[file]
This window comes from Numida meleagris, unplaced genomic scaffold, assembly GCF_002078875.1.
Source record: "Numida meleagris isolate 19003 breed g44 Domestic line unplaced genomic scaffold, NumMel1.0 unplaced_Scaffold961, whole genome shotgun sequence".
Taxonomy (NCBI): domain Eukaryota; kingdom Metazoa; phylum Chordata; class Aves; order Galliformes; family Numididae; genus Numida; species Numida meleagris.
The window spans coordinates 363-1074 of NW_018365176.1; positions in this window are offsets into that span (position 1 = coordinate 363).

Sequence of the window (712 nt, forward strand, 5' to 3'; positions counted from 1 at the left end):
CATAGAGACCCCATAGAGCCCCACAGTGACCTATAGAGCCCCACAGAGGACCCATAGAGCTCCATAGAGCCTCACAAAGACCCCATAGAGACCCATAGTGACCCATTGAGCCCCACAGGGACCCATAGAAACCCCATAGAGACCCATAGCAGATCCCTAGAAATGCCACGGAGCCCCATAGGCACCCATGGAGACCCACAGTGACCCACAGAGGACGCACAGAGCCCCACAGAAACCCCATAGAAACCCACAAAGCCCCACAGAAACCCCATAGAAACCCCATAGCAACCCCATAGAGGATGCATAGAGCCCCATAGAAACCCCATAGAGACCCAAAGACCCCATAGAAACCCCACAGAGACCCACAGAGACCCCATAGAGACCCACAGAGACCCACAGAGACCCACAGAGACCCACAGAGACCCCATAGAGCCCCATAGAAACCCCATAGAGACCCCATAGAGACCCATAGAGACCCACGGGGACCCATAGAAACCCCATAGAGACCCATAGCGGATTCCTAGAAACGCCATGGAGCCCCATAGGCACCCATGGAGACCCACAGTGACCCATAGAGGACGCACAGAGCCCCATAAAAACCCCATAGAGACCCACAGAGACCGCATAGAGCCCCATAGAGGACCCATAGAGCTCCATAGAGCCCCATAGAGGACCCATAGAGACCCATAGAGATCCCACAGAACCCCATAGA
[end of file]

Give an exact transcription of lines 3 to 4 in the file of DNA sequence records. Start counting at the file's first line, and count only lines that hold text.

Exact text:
Taxonomy (NCBI): domain Eukaryota; kingdom Metazoa; phylum Chordata; class Aves; order Galliformes; family Numididae; genus Numida; species Numida meleagris.
The window spans coordinates 363-1074 of NW_018365176.1; positions in this window are offsets into that span (position 1 = coordinate 363).